Israel has rejected UN demands for an external probe of the Gaza raid, and instead has announced that it is to administer an internal investigation. Israel, trying to somewhat appease the international community, has added “two foreign observers” to the commission. The observers include Irish Nobel Prize laureate David Trimble, and Canada’s former Judge Advocate General of the Canadian Forces Ken Watkin. David Trimble, one of the “foreign observers,” recently joined a Friends of Israel group. If Israel is to include outsiders in the internal probe, it should at least let them be chosen by an external party. The “observers” should also have an active participating role; simply observing the commission and not offering their input seems futile. The structure of the commission is inhibiting in other ways as well. The commission must use summaries of the events, as soldiers cannot be directly questioned. It can ask for more information if not satisfied, though there is no guarantee they will receive more information (BBC).
The purposes of the commission are to: examine the “security circumstances” of the naval blockade on Gaza and whether this conforms to international law, decide if the actions of May 31st, conform to the principles of international law, and consider the actions of those who organized and took part in the flotilla “and their identities” (BBC). The last requirement, not surprisingly, shifts the focus away from Israel and tries to make them the victims. This culture of victimization and no sense of accountability will no doubt result in another travesty of justice. (more…)
Just a few minutes ago an interview with former CNI board member and frequent host of our radio show “CNI Jerusalem Calling”, Ambassador Edward Peck, was released by ABC News, giving an insider’s account of what actually occurred between the flotilla and the Israeli navy. In the interview, Ambassador Peck recounts his experience and deportation. He mentions that he and the other people captured were kept in isolation and knew very little about what was going on. He also mentions that another US citizen, Paul Larudee, was injured and remains in an Israeli hospital.
In addition, more countries have stepped forward to condemn the Israeli actions. The EU and Russia issued a joint statement earlier today condemning Israel’s actions and use of force, even going so far as to call for an end to the blockade on Gaza. Shortly after, France joined them in calling for the release of the civilian activists being held.
Even Hamas and Fatah seem united in condemning the attacks and urging the international community to open the borders into Gaza. Today, the PA’s Interior Ministry announced that the Rafah crossing has been opened and restrictions lifted. And Hamas leader, Khaled Meshaal, released a statement arguing that this attack could help unify Palestinians, stating
“Israel’s crime today is an opportunity for Palestinian unity on the right national platform. It is also an opportunity for the Arab world to re-take the initiative today and to take a strong position against the Israeli bullying and to open the Rafah crossing and to end the siege once and for all.”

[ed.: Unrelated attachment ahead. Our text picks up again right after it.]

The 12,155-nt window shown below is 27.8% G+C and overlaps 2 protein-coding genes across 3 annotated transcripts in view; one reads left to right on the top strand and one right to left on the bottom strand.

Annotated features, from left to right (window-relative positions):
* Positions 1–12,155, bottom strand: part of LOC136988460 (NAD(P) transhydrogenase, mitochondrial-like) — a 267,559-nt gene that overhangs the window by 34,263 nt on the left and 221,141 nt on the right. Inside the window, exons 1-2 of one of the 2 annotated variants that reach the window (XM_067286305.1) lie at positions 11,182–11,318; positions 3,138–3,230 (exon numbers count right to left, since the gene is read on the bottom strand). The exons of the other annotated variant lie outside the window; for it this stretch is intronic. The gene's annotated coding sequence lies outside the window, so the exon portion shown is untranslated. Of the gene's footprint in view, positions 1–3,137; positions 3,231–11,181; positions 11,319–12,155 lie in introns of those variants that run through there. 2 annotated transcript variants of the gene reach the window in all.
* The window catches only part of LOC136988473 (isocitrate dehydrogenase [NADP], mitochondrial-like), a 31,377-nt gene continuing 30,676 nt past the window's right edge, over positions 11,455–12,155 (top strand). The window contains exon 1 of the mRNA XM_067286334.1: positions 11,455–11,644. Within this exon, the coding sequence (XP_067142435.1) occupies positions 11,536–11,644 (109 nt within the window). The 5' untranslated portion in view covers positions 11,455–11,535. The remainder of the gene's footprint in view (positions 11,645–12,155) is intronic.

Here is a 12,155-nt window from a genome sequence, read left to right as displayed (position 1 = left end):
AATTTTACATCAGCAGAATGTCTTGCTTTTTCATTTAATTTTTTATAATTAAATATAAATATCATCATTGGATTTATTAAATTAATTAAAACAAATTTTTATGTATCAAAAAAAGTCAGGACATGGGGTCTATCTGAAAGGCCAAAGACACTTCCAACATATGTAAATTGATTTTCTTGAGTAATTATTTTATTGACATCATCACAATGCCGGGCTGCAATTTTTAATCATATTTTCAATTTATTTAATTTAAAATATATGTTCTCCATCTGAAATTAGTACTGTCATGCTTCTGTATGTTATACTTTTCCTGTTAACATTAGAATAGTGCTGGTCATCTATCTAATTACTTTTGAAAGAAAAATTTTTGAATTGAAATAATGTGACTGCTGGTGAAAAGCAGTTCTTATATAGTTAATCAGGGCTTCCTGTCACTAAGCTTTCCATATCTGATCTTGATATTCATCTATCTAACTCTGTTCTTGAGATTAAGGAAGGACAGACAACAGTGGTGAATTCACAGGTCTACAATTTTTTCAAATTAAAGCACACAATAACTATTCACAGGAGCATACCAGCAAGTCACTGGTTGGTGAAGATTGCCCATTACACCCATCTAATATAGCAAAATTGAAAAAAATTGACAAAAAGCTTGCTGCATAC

Could this attack provide the catalyst for re-opening negotiations between Hamas and the PA? And could it possibly push the international community to get more involved in helping the Gazans and permanently lifting the blockade?
The international community is in a furor after yesterday’s events on the Gaza flotilla that left at least 9 activists dead by the hands of the IDF. Major protests were sparked around the world, from Paris to Istanbul, against the actions of Israel. Strong condemnation was elicited from the UN, though the U.S. had it watered down a bit, Turkish PM Erdogan, who called the raid a “massacre,” the EU, and many other nations. It is clear that most of the world is united such condemnation of Israel, and the state is facing further isolation than ever before.
It is difficult to fathom what went wrong on this humanitarian mission, and the UN has called for an impartial inquiry into the raid. Naturally, there are two differing narratives. The Free Gaza flotilla left Cyprus with the intention of trying to open up three year blockade on Gaza by delivering 10,000 tons of aid. Israel intercepted the flotilla 40 miles away from the Gaza coast, though its formal blockade of Gaza only extends 25 miles off the coast. When the flotilla said its destination was Gaza and would not stop, Israeli forces proceeded to board the ships. Under the UN Charter on the Law of the Sea, a vessel can only be boarded in international waters if it is suspected to be transporting weapons or weapons of mass destruction. Seaborne special forces, which are trained for combat and not crowd control, proceeded to board. (more…)
United Nation’s Secretary General Ban Ki-Moon’s recent visit to the Gaza Strip, and his expression of bewilderment and outrage at the peril of those blockaded within the small territory begs the question; what sort of Gaza would Israel find acceptable?
Military strikes against Gaza and its cross border tunnels, on which the Gazan economy has become dependent, have been renewed in recent weeks. Many children in Gaza suffer from malnourishment, which is known to cause stunted growth as well as stunted brain development. Combine this with the fact that many of the same children have no access to a remotely proper education and one has a recipe for the creation of a new generation of violent extremists; the central argument proponents of the blockade will put forth to begin with. However, we have all heard the statistics and arguments before and a few questions need to be raised about the dire nature of the situation. Only the future remains in question. (more…)